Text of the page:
Staples commercial circa 2009
It says it all really…I’m sorry, it just does.
Meanwhile, I sit in a my counseling office doing Gestalt therapy* on myself. The session goes something like this:
Q – Do I wish that a commercial highlighting the idea that summer is over and my four children have to return to brightly lit classrooms with assigned seating and designated computer use didn’t make me giddy with delight?
A – Yes. Yes, certainly I do.
Q – Have I always been this excited for my children to spend more time with peers and an adult who they might listen to, minus the constant
arguing begging bribing negotiation?
A – Well…no, I guess I haven’t. Not always. That sounds so…well, ungrateful somehow. There was a time when I looked at my perfect little cherubs and savored each and every minute of time I had with them.
I really believe that statement and I’m sticking to it.
Q – What changed for me?
A – Well…I guess it was when my eldest, now twenty (I was a child bride if you absolutely must know) was in 6th grade. Puberty has changed me. HERS, I mean. Well, theirs actually…all my girls. Her too, of course, but definitely me and my feelings toward children. Children and summer break, I mean, not just children.
Q – How has my daughter’s puberty changed me?
A – Well, I’m not as tolerant as I was when the girls were each younger. It’s like each time another hit that phase I began to feel like the priest in The Exorcist; you know, that time when a morning greeting turns into a power struggle somehow and a look, any look, gets a “What ARE YOU LOOKING AT?!” response? I seriously wonder if exorcism really works. I have friends who really subscr…
Q – If I might, let’s continue with exploring how I came to maliciously enjoy the Staples commercial…
A – Ok, well, “malicious” is your word, not mine. Write that down. I don’t want to be accused of being a sadist or something. I love my kids. Don’t get me wrong here.
Q – Yes, of course, I do. Now tell me, was it a gradual letting go process for me, or a one-and-done-type thing that triggered my
cruel sadistic anger toward the children I gave birth to?
A – I’d have to say it was a process by which I grew increasingly more frustrated at my daughters’ attitudes toward authority figures, er, me. I mean, heck, I’m ok with attitude. I have plenty of that myself, it was the omnipotence maybe. They act so high and mighty, like they don’t need…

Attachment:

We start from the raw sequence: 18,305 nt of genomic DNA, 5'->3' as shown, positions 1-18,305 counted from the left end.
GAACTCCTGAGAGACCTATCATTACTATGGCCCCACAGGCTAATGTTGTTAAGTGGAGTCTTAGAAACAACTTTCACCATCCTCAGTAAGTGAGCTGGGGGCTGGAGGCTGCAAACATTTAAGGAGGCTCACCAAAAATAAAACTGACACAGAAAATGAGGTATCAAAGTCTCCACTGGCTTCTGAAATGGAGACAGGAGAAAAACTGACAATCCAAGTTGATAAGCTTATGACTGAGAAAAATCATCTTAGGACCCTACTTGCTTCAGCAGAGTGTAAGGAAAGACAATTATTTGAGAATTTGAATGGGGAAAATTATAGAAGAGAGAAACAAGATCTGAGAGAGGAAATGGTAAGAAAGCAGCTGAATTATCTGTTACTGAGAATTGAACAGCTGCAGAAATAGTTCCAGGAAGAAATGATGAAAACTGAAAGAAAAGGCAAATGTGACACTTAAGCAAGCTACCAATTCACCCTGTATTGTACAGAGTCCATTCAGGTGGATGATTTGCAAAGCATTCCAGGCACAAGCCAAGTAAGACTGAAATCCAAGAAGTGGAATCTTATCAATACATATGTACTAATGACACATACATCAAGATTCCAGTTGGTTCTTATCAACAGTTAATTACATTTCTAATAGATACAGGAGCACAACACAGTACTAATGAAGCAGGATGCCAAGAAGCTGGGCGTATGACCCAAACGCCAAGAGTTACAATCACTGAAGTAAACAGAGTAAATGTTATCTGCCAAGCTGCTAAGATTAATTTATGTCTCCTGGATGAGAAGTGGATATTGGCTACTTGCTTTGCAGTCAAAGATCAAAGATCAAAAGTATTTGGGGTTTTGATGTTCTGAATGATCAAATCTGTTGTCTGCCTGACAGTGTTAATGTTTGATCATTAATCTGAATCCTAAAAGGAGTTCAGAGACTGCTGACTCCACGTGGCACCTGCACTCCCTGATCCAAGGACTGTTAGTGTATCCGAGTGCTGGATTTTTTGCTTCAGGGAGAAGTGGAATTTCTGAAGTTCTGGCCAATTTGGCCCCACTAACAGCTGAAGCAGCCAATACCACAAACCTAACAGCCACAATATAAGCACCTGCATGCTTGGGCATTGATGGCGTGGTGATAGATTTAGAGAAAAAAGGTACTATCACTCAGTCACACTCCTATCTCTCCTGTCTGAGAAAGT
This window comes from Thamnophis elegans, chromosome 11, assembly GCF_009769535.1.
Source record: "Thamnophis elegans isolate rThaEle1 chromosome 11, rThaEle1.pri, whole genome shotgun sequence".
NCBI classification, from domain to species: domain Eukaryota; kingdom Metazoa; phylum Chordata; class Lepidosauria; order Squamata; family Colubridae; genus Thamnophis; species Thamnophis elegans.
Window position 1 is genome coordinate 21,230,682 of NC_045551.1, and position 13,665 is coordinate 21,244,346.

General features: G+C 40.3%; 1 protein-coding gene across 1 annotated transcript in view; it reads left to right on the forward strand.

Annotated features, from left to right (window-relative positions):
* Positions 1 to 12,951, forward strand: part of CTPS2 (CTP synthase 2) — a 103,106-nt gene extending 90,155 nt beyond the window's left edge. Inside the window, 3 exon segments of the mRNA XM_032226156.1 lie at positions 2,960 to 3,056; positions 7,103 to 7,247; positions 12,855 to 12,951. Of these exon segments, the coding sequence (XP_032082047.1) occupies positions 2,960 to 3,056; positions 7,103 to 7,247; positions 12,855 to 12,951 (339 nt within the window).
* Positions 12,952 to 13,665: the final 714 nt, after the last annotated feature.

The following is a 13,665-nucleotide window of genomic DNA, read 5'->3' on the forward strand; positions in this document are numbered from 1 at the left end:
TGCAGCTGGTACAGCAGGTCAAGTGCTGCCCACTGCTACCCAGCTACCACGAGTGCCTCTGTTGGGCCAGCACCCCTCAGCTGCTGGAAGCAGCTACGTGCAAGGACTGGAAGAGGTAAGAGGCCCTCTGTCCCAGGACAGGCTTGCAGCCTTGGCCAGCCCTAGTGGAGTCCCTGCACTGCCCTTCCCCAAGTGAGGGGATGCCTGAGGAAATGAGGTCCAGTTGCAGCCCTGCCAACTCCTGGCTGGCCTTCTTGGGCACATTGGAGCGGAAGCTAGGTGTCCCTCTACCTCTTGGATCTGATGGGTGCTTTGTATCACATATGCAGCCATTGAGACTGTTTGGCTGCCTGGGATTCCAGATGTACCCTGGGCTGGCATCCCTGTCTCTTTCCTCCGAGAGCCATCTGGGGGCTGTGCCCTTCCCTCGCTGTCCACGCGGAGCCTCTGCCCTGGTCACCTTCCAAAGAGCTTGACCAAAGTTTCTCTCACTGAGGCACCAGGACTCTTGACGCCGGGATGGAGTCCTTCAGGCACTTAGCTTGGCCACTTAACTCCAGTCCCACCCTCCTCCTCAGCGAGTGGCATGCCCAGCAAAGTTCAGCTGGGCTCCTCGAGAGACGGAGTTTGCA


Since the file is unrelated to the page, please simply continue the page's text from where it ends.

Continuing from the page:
Q – Go ahead…’like they don’t need’…need what?
A – me…Oh. My. Gawd. Me! My babies…they don’t need me…
♦♦The sacred Gestalt therapy space I’d just shared with myself has turned into a courtroom, Judge Jules presiding ♦♦
Q – Is it true then, that I want to reject them before they reject, or, in my own words, don’t need me? Is that a fair assessment?
A – *gulp* Maybe…
Q – I’m sorry, the court cannot hear me. Would I mind speaking up so I can hear myself?
– Um. I said Maybe. MAYBE. Can I hear me now?? Dammit! Maybe I do have feelings about my children growing up and leaving me and…
Q – And…? SAY IT!!!
A – NOT NEEDING ME! I scream at an empty chair.
Q – Case closed. Well done, counselor.
I walk away with my anger dissipated. It has been replaced by melancholy. My babies aren’t babies anymore. I take out my iPhone and scan through hundreds of pics from throughout our summer together. I finally reach my senior girl’s face but after I’d begun to lament the first day of her last year of high school. Soon she will join her eldest sister in college. She will be both feet out, maybe a toe or two in at best. I feel the
tearing pulling away like it was just yesterday that she’d been born and taken to the nursery to be checked out. Sigh…I look at my baby girl, now a young woman…
And then I remember how fond I am of that Staples commercial….
*Gestalt Therapy is an existential/experiential form of psychotherapy that emphasizes personal responsibility, and focuses upon the individuals’ experience in the present moment, the therapist-client relationship, the environmental and social contexts of a person’s life and the self-regulating adjustments people make as a result to their overall situation. An “empty chair” method can be enlisted so the patient can communicate freely, without bias or interruption, with that who the patient needs to work through issues. The chair symbolizes the other person in this interaction, who may not be able to join in treatment (death, legalities, proximity) or the therapist feels it may not be as beneficial to have the other person present either at that present time or ever.